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Charlotte Merriam, senior director of volunteers at operation homefront.

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Senior Director Leads Volunteer Force with Heart

By Operation Homefront

May 23, 2022

Senior Director Leads Operation Homefront’s Volunteer Force with Heart

Charlotte Merriam, senior director of volunteers at operation homefront.

Prior to her current role as senior director of volunteers, Charlotte Merriam had served in several field offices and had firsthand knowledge of the intense amount of coordination needed to bring programs like Holiday Meals for Military, Back-to-School Brigades, and Star-Spangled Babies showers to life.

Charlotte, who has been with Operation Homefront for 14 years, has been able to take that experience and use it to help staff utilize their volunteers in the best ways. She prepares volunteers to be able to speak about Operation Homefront and trains volunteer team captains to lead Operation Homefront events like Back-to-School-Brigade and Holiday Meals for Military so staff can focus on other priorities.

As an experienced military spouse, Charlotte has a unique viewpoint and knows the positive impact OH programs have on new military families in the community. She recalls a time when she was eight months pregnant and moved to F.E. Warren AFB in Cheyenne, Wyoming.

“My daughter was born three weeks later, and the only person we knew who visited us at the hospital was my husband’s boss,” she said. “However, we quickly met and made great friends with some military families. Twenty years later we are still friends with those families. They are my daughter’s family, and she calls them aunt/uncle. I am closer to some of my military friends than I am with my own blood relatives.”

When her family made a permanent change of station to San Antonio more than a decade ago, Charlotte applied for a caseworker position at Operation Homefront that would combine her education and experience in social work.

“I couldn’t think of a better way to give back to the military community myself than using my education and skills to help other military families,” she said.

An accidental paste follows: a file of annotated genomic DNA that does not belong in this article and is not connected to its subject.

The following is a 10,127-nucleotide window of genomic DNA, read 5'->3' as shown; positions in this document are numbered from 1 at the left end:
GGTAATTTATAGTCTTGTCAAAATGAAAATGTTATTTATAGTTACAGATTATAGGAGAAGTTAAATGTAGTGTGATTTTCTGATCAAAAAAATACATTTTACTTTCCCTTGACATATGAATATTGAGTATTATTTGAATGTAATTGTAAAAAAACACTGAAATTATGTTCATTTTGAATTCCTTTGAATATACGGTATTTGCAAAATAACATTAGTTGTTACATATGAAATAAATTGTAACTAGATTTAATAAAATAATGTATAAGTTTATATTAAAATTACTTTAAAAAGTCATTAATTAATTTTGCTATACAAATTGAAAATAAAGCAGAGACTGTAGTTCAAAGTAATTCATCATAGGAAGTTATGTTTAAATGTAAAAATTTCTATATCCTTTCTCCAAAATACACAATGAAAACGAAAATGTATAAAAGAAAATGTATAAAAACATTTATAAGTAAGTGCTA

Charlotte still remembers a wounded warrior who reached out to Operation Homefront the week of Christmas asking for his oil drum to be filled so his family could have heat during the winter. The veteran lived in North Dakota in a trailer with his three children. He was a disabled veteran with third-degree burns on 90 percent of his body from an explosion in Iraq, and his VA benefits had not started. After talking with the veteran and obtaining the needed documents, Charlotte told him that Operation Homefront would be able to provide the oil immediately, and the veteran was immensely grateful.

Charlotte asked if the family needed anything else, to which the veteran said no. Then the veteran mentioned that his 4-year-old was going to learn there was no Santa since he did not have anything for her. The veteran said his two older children understood.

“I was speechless,” Charlotte said, “because I had been stressing earlier that day about not finding my daughter a particular item she wanted for Christmas even though I already had about 20 things for her.”

This moment opened Charlotte’s eyes to the struggles of military families.

“I’m happy to say Operation Homefront was able to step up and make sure the family had not only heat, but food and presents for Christmas,” she said.

She enjoys working with dedicated volunteers who want to serve military families and understand the struggles the families face.

“Nothing beats being at an event like BTSB and seeing the smiles on a military child’s face or to have a military spouse hug you with tears in their eyes because they feel appreciated for their service and sacrifice,” Charlotte said.

Another special memory for Charlotte was working as regional (field) staff member in Colorado. She worked closely with a wounded warrior who was a recipient of OH services, and he was also an amazing volunteer for OH. He was struggling and having suicidal thoughts. The veteran asked Charlotte if she would accompany him to the hospital. Charlotte met him at the hospital and sat with him until he was seen and could enter an inpatient hospital PTSD program.

“He did not have family in Colorado, so I would visit him once a week for his six-week hospital stay,” Charlotte said.

Thankfully, he received the care he needed. What stood out to Charlotte was the fact that so many veterans like him face struggles and do not have support.

“It’s OK to ask for help, and Operation Homefront has many programs to assist military families,” she said.

Charlotte is amazed when she hears about military families who do not know about Operation Homefront. For those who do know about Operation Homefront, there are many different programs to support military and veteran families.

“Anyone involved with Operation Homefront, whether as staff, volunteers, or donors, should share Operation Homefront with all the military families and connections they know. When talking with someone about backpacks or another program, we should always remember to share all the good news about OH programs.”

Through her years of working at Operation Homefront, Charlotte states she has become more flexible.

“I’ve learned through working with some great people that you can accomplish the mission in many different ways and getting the end result is more important than the path you utilize to get there.”

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